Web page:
Malfoy scowled. ‘I used fire.’

‘Three words is not an explanation,’ Snape reprimanded. ‘What Mr Malfoy means is that fire sufficiently destroys the physical body of the inferius to unravel the magic bound to it. There are other ways, but fire is amongst the most efficient.’

‘Can we not just blast it to pieces?’ Someone called out.

‘I suspect, Mr Smith, that any attempt made to cast that many powerful blasting curses before the inferius reaches you would fail spectacularly. The corpse would tear you limb from limb, before its master added the remains of your foolish self to his collection of inferii. Are there any other foolish questions?’

Hermione’s hand crept into the air.

‘Miss Granger…’ Snape’s lip curled. ‘I ought not be surprised, I suppose.’

She chewed her lip. ‘Did you add to the spell? Our spiders weren’t very aggressive…’

Snape nodded. ‘That is a smarter question. I stripped out that part of the enchantment, because while we are headed for troubling times, we’re not yet so desperate to unleash true inferii in the classroom. A wizard or witch that knows the magic well may be able to alter the enchantment, although this usually isn’t to make them safe for study.’ His eyes darkened. ‘The Dark Lord often imbues his with a strong resistance to fire, which can make them an effective weapon against most wizards and witches, especially if they’re unable to escape.’

Ron’s hand inched up. ‘Are we going to see them being used by Voldemort?’

‘The Dark Lord has used them in the past, so I wouldn’t rule it out. However, multiple inferii are hard to keep tight control over and easily evaded by anyone capable of apparition.’ Snape’s wand flicked and their books all snapped open. ‘I expect, on my desk at the start of our second lesson next week, fourteen inches on the characteristics of inferi and how to counter them. After that point, we will move on to cover other dangerous creatures you are likely to encounter, recapping werewolves, giants, and covering lethifolds in more detail. You may use the remainder of this lesson to begin planning and researching, either here or elsewhere.’

Dumbledore chose this curriculum carefully. All of Voldemort’s likely allies are on it.

‘For those of you who were… unable to handle your spider—’ Snape’s upper lip curled ‘—Madam Pomfrey will be able to get rid of the rashes in a few seconds. I suggest a brief trip to the hospital wing, else you will spend the rest of the day in discomfort.’

Pansy swept all her stuff off the desk and stalked out.

‘Why are the rest of you all still here?’ Snape drawled.

‘Good question,’ Neville muttered, packing up his stuff. ‘I have a free period next, so I’ll be in the common room planning this and listening to Parvati and Lavender gossip about Hermione’s nightmares. I’ll see you after you’ve endured Advanced Arithmancy.’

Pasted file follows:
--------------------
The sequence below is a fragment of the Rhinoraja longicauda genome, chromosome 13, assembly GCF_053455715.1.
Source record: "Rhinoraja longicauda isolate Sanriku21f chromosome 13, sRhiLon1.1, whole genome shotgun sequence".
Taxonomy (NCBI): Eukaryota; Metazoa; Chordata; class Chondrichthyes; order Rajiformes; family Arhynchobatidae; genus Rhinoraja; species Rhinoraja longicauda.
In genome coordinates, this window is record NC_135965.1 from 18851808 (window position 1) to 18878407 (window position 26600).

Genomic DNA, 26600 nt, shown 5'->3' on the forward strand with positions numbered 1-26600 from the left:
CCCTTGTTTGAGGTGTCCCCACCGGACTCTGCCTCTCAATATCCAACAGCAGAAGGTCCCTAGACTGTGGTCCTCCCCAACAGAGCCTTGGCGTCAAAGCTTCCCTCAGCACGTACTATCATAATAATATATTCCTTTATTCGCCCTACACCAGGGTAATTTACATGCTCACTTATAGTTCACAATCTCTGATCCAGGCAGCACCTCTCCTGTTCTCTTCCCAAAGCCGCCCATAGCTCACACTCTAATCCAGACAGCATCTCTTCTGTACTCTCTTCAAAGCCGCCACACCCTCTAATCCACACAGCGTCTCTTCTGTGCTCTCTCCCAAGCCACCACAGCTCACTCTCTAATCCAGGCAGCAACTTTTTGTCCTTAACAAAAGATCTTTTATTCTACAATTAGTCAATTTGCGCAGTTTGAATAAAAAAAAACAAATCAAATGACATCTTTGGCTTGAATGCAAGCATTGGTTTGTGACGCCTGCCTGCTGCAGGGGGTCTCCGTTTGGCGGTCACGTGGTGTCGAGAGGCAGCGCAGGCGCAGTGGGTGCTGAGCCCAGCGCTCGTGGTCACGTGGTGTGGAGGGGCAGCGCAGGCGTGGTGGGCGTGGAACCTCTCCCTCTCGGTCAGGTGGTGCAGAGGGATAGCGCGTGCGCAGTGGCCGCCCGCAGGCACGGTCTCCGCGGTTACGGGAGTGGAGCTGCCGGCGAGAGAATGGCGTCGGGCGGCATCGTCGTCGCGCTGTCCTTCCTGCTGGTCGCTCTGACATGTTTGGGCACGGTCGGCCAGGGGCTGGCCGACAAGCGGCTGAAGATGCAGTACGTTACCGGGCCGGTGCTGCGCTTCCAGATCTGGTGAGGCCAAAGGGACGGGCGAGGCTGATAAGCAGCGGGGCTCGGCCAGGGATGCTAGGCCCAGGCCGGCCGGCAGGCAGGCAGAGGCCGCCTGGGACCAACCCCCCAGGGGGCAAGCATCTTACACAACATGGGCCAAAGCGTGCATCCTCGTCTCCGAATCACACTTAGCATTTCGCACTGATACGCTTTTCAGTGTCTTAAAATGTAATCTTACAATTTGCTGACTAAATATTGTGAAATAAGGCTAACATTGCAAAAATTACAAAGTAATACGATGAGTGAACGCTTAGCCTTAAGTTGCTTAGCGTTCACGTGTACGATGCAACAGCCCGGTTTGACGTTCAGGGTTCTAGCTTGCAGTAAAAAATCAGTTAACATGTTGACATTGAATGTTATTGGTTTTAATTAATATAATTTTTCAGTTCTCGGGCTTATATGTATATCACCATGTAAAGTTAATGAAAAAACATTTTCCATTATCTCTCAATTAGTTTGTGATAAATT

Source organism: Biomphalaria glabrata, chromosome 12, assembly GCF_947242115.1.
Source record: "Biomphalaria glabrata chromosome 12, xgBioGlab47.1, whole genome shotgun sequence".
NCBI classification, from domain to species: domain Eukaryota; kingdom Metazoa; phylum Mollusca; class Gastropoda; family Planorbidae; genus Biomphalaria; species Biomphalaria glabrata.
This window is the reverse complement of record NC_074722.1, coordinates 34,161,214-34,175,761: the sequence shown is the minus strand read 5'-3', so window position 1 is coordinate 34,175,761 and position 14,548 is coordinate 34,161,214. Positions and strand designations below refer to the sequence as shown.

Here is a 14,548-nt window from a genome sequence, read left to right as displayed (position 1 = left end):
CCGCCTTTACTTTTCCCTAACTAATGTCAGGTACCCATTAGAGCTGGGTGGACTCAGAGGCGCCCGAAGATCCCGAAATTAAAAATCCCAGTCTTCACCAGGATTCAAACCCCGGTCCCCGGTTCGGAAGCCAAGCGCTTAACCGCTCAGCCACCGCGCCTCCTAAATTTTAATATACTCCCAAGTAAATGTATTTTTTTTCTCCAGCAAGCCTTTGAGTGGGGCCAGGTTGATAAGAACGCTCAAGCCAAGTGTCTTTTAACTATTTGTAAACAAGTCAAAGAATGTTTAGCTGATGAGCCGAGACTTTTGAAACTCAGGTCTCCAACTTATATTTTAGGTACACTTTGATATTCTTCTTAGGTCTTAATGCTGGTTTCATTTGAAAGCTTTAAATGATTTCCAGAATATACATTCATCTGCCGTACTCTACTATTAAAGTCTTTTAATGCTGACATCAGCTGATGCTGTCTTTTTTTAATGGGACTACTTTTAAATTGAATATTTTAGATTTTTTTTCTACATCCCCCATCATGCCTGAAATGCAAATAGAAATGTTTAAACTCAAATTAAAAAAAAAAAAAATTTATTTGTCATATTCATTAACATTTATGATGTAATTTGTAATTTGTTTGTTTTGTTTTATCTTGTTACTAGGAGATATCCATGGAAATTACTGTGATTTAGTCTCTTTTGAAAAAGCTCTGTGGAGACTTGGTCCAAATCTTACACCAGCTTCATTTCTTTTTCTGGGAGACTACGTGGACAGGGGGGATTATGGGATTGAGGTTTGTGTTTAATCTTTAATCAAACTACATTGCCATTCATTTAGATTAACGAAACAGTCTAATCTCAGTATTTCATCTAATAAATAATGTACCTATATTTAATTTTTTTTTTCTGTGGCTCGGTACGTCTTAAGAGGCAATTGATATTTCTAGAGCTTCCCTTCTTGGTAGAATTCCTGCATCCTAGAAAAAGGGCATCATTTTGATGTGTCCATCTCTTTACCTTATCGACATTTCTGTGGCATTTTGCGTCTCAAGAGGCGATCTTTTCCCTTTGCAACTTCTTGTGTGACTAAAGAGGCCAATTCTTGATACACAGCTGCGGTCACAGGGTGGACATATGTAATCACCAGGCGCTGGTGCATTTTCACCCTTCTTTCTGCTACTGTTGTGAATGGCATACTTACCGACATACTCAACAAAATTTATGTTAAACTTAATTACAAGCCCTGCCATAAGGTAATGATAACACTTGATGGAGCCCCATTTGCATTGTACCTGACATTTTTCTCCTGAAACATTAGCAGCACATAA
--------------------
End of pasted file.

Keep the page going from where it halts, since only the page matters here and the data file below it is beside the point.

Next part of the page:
Nightmares? Harry watched Hermione disappear out the door. Is she using a time-turner too much like I was?

‘I don’t remember asking to speak with you, Potter,’ Snape said.

‘Professor Dumbledore has offered me the opportunity to take my NEWTs early, should I have written permission from the subject’s professor,’ Harry said.

And you better give it, especially after handing Katie’s address to Voldemort.

‘And you expect me to grant this permission?’ Snape’s sneer crept back.

‘I can demonstrate if you like.’ Harry let a little ice creep into his eyes. ‘I’ve been practising since Katie nearly got killed in Diagon Alley. Just in case I find the ones responsible.’

Snape’s brow creased. ‘I will indulge your suggestion. I will cast a jinx at you and you will block it. Silently.’ His wand flashed up, casting three sizzling orange curses.

Harry threw up a blinding wall of silver light without a word.

‘That’s enough, Harry,’ Snape gritted. ‘I do not want to have to have Madam Pomfrey fix my eyesight because of a simple shield charm.’

He let it drop.

‘It seems that I was mistaken to warn you last year that the Dark Lord had taken your boasting seriously,’ Snape murmured. ‘Perhaps I would have done better to warn the Headmaster that you were taking things seriously. You cast that just by touching your wand.’

‘Did you warn him?’ Harry asked.

‘No,’ Snape replied. ‘You will find, Harry, that unless you yourself are the utmost extreme of opinion, you must make do with living in between others’ ideas. Dumbledore would be devastated to learn that you’ve marred your soul by casting the Killing Curse. He suspects you are not so innocent as you appear, but still clings to the hope that you’re not irredeemable.’

‘Nobody, no matter the nature of their crimes, seems irredeemable in his eyes,’ Harry whispered. ‘A single, selfish spell seems far less a crime than others I’ve learnt about.’

‘So you know,’ Snape said. ‘He told you, I presume.’

‘Dumbledore did.’

‘I will not ask for your forgiveness, Harry, nor do I expect you to forget what I have done.’ Snape’s stoic countenance crumbled into something hollow. ‘You’re the only person who lost more than I did that night.’

You lost nothing you didn’t deserve to lose.

He kept his expression blank. ‘My NEWT exam, sir?’

‘You have my permission,’ Snape said. ‘I will write a brief note to the headmaster. Do you intend to attempt your other subjects early as well?’

‘I do.’

‘Good.’ The corner of his mouth crooked into a hint of a smile. ‘Your mother was a dedicated, brilliant witch; one who would have been ashamed of the talent you have until recently been squandering.’

If you thought so highly of her, you shouldn’t have got her killed. Harry crushed the fist of ice clenched about his heart.

‘Professor McGonagall will not think twice about allowing you,’ Snape continued. ‘And neither will Professor Flitwick, but I don’t think you will convince Professor Vector, and nor will you manage to sway Professor Slughorn as you are.’

‘I’m a competent brewer,’ Harry said.

‘Competent, certainly,’ Snape said. ‘But Professor Slughorn will only let you risk escaping his influence early if you are truly exceptional or already indebted to him. He is a consummate Slytherin—’ the smirk returned to Snape’s lips ‘—much like yourself, though in a different vein.’

‘I want four subjects,’ Harry said.

‘You should want four. Which means we will have to make you appear as a prodigious potioneer, one at a level few others have reached at your age.’

‘More extra lessons,’ Harry deduced.